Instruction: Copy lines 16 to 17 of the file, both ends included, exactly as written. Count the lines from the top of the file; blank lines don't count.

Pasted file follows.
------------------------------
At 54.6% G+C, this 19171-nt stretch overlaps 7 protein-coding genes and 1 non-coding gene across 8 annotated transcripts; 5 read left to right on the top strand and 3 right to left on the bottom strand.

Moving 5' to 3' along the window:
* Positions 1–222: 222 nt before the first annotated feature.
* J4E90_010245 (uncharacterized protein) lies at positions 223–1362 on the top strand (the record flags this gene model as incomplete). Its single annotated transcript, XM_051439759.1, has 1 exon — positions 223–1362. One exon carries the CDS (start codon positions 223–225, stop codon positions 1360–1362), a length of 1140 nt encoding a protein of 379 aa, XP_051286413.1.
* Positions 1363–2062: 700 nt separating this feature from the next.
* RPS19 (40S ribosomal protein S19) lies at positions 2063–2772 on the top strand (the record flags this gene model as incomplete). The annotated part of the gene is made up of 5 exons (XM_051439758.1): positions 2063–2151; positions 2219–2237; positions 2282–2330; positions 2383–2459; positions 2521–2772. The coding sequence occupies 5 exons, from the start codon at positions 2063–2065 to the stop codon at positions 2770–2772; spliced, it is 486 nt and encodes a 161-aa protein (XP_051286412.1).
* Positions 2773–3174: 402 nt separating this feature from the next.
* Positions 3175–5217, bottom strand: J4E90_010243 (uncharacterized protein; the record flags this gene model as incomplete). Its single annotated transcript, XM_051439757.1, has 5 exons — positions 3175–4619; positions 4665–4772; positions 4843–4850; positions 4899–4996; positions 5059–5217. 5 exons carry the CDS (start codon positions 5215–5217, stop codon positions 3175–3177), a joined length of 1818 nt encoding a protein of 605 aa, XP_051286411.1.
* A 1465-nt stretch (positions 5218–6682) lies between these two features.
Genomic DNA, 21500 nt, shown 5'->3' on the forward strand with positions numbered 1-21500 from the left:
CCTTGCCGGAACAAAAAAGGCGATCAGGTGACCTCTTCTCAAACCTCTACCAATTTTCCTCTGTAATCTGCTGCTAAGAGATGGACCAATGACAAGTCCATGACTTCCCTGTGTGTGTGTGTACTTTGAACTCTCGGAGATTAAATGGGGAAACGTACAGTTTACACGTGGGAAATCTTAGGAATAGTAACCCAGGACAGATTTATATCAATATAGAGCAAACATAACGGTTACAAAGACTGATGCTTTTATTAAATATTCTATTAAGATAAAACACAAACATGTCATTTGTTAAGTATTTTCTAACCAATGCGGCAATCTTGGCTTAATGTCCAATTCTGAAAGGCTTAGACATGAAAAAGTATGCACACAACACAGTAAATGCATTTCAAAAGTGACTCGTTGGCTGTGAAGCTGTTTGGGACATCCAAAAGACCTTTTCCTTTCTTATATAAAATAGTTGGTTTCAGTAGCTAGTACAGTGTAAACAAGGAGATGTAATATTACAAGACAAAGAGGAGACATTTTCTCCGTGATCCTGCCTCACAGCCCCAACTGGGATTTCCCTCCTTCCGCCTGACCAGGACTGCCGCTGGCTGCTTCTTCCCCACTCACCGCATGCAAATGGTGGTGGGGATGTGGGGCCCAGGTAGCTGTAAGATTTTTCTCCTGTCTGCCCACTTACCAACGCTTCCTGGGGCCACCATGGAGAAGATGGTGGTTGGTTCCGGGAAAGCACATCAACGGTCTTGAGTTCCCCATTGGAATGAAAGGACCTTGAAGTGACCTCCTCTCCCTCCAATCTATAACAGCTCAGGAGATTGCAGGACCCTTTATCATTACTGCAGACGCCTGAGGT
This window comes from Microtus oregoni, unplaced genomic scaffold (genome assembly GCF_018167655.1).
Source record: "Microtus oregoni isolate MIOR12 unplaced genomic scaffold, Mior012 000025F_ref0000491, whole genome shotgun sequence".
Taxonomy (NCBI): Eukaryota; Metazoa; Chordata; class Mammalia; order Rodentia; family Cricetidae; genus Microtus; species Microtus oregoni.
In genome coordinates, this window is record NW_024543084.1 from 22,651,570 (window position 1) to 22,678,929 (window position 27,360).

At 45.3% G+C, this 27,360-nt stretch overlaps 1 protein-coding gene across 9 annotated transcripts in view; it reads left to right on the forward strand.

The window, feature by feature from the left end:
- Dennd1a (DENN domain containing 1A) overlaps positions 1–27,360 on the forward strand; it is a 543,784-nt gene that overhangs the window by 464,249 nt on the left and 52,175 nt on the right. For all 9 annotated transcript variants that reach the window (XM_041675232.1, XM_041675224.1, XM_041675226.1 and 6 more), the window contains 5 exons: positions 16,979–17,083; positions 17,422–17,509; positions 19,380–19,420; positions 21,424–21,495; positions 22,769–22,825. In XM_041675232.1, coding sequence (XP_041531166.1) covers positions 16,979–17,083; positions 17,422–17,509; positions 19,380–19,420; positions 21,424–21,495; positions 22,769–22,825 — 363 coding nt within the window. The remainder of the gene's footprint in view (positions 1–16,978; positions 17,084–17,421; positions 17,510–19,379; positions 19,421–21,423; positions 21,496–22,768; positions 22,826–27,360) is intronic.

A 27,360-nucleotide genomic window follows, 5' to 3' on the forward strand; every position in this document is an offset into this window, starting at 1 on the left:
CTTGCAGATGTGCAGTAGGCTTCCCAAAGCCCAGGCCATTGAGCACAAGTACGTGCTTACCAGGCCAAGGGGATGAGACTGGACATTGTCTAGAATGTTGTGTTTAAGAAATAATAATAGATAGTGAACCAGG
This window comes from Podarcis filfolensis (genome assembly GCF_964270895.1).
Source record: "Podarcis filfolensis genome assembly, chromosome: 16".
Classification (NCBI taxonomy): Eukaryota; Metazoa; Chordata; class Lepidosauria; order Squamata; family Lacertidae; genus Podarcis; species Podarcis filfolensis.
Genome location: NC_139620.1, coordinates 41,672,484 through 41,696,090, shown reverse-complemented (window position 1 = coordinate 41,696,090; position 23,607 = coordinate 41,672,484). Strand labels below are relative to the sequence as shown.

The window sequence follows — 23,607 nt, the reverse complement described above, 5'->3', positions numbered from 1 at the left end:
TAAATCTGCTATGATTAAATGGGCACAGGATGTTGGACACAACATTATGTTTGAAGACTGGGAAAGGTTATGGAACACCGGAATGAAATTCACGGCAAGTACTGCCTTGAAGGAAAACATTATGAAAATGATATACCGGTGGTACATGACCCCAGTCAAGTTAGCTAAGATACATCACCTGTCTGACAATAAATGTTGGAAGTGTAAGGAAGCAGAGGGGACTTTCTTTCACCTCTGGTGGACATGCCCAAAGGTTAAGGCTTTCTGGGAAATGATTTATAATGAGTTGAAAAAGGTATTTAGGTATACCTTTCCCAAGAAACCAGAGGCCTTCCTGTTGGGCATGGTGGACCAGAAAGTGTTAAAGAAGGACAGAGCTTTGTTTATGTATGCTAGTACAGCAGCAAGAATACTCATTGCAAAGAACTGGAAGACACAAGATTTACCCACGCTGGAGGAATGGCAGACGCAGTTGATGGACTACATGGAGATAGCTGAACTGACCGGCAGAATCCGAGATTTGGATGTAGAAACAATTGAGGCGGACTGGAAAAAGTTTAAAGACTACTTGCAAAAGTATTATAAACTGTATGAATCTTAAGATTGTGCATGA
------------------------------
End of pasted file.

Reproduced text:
At 45.3% G+C, this 27,360-nt stretch overlaps 1 protein-coding gene across 9 annotated transcripts in view; it reads left to right on the forward strand.

The window, feature by feature from the left end: